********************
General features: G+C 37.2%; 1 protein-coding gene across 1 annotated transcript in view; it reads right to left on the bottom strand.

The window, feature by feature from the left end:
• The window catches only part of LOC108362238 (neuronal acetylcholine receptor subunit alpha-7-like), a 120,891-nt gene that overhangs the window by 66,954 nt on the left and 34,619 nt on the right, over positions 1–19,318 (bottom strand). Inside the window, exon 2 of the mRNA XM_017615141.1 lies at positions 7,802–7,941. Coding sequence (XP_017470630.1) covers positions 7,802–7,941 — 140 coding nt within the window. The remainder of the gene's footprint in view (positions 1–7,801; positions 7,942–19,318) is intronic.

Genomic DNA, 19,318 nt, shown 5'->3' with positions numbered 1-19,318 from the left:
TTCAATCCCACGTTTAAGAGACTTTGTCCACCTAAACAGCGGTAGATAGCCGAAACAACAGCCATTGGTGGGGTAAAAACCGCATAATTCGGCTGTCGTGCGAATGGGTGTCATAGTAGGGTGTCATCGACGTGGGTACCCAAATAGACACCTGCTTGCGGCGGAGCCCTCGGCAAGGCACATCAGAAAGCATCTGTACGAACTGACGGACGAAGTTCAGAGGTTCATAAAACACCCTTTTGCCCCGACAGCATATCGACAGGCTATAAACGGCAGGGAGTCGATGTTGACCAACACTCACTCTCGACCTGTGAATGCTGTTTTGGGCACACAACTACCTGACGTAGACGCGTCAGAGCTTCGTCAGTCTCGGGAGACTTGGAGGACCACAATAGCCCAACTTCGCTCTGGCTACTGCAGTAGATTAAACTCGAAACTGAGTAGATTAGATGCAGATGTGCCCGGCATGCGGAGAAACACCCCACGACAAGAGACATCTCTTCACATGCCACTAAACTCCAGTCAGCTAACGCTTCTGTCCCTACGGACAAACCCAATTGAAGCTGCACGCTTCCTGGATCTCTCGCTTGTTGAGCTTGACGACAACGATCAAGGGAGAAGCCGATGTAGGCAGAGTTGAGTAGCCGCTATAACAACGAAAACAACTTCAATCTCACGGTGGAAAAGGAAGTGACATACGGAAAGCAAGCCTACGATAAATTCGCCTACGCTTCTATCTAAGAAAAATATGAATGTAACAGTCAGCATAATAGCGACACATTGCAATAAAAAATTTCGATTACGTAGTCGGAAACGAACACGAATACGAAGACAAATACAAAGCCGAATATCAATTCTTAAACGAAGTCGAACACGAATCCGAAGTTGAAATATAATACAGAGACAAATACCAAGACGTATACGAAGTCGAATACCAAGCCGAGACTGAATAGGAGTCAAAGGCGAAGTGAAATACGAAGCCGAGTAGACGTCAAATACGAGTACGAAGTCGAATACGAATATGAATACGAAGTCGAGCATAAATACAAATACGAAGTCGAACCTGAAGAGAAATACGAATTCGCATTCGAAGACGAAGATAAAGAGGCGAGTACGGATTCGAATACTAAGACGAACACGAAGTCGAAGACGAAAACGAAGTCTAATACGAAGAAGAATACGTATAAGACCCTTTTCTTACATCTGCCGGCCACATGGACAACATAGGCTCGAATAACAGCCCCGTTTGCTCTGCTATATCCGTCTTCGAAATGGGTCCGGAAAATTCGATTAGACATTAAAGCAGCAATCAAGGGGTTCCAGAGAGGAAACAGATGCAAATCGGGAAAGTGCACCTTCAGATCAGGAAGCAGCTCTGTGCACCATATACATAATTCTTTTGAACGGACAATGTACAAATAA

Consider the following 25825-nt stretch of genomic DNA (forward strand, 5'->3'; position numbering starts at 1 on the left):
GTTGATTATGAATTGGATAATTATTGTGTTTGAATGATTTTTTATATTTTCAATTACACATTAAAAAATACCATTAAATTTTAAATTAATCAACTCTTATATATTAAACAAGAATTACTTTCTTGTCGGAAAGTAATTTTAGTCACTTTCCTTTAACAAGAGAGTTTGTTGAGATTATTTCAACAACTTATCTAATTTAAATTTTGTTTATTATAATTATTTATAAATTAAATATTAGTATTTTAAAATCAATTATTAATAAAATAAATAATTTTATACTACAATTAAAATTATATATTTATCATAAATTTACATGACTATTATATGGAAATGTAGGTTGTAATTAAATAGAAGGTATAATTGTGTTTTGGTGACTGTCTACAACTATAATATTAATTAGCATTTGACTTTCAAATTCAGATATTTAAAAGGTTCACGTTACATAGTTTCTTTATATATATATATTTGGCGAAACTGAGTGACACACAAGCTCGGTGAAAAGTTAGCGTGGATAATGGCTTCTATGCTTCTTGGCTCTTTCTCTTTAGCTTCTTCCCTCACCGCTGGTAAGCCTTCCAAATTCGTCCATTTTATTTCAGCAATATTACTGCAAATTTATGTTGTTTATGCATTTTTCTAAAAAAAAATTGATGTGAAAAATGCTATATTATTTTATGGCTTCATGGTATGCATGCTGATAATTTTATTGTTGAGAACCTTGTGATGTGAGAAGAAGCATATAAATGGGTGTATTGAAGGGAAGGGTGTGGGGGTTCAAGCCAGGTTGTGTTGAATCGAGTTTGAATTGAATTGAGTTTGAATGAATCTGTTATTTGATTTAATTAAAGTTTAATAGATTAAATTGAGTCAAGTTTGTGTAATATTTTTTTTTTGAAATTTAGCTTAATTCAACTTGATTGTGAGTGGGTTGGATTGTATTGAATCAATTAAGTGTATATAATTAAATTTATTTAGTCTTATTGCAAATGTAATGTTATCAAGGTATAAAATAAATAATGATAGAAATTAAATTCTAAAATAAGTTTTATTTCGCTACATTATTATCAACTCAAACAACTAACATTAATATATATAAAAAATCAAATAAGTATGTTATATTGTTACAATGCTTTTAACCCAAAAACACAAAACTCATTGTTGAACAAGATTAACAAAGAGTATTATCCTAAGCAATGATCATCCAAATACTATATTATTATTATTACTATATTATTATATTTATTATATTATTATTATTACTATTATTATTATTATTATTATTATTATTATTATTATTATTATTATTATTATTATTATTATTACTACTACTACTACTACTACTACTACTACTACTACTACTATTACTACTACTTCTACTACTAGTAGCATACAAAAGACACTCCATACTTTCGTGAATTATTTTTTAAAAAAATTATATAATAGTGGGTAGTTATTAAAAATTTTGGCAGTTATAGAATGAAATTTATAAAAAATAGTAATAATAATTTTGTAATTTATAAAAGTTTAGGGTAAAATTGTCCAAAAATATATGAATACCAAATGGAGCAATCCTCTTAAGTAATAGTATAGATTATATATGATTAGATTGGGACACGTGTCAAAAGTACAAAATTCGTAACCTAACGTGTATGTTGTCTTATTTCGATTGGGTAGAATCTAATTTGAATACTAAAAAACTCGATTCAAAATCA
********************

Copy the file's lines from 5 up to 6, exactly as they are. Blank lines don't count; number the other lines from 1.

TTCAATCCCACGTTTAAGAGACTTTGTCCACCTAAACAGCGGTAGATAGCCGAAACAACAGCCATTGGTGGGGTAAAAACCGCATAATTCGGCTGTCGTGCGAATGGGTGTCATAGTAGGGTGTCATCGACGTGGGTACCCAAATAGACACCTGCTTGCGGCGGAGCCCTCGGCAAGGCACATCAGAAAGCATCTGTACGAACTGACGGACGAAGTTCAGAGGTTCATAAAACACCCTTTTGCCCCGACAGCATATCGACAGGCTATAAACGGCAGGGAGTCGATGTTGACCAACACTCACTCTCGACCTGTGAATGCTGTTTTGGGCACACAACTACCTGACGTAGACGCGTCAGAGCTTCGTCAGTCTCGGGAGACTTGGAGGACCACAATAGCCCAACTTCGCTCTGGCTACTGCAGTAGATTAAACTCGAAACTGAGTAGATTAGATGCAGATGTGCCCGGCATGCGGAGAAACACCCCACGACAAGAGACATCTCTTCACATGCCACTAAACTCCAGTCAGCTAACGCTTCTGTCCCTACGGACAAACCCAATTGAAGCTGCACGCTTCCTGGATCTCTCGCTTGTTGAGCTTGACGACAACGATCAAGGGAGAAGCCGATGTAGGCAGAGTTGAGTAGCCGCTATAACAACGAAAACAACTTCAATCTCACGGTGGAAAAGGAAGTGACATACGGAAAGCAAGCCTACGATAAATTCGCCTACGCTTCTATCTAAGAAAAATATGAATGTAACAGTCAGCATAATAGCGACACATTGCAATAAAAAATTTCGATTACGTAGTCGGAAACGAACACGAATACGAAGACAAATACAAAGCCGAATATCAATTCTTAAACGAAGTCGAACACGAATCCGAAGTTGAAATATAATACAGAGACAAATACCAAGACGTATACGAAGTCGAATACCAAGCCGAGACTGAATAGGAGTCAAAGGCGAAGTGAAATACGAAGCCGAGTAGACGTCAAATACGAGTACGAAGTCGAATACGAATATGAATACGAAGTCGAGCATAAATACAAATACGAAGTCGAACCTGAAGAGAAATACGAATTCGCATTCGAAGACGAAGATAAAGAGGCGAGTACGGATTCGAATACTAAGACGAACACGAAGTCGAAGACGAAAACGAAGTCTAATACGAAGAAGAATACGTATAAGACCCTTTTCTTACATCTGCCGGCCACATGGACAACATAGGCTCGAATAACAGCCCCGTTTGCTCTGCTATATCCGTCTTCGAAATGGGTCCGGAAAATTCGATTAGACATTAAAGCAGCAATCAAGGGGTTCCAGAGAGGAAACAGATGCAAATCGGGAAAGTGCACCTTCAGATCAGGAAGCAGCTCTGTGCACCATATACATAATTCTTTTGAACGGACAATGTACAAATAA

Consider the following 25825-nt stretch of genomic DNA (forward strand, 5'->3'; position numbering starts at 1 on the left):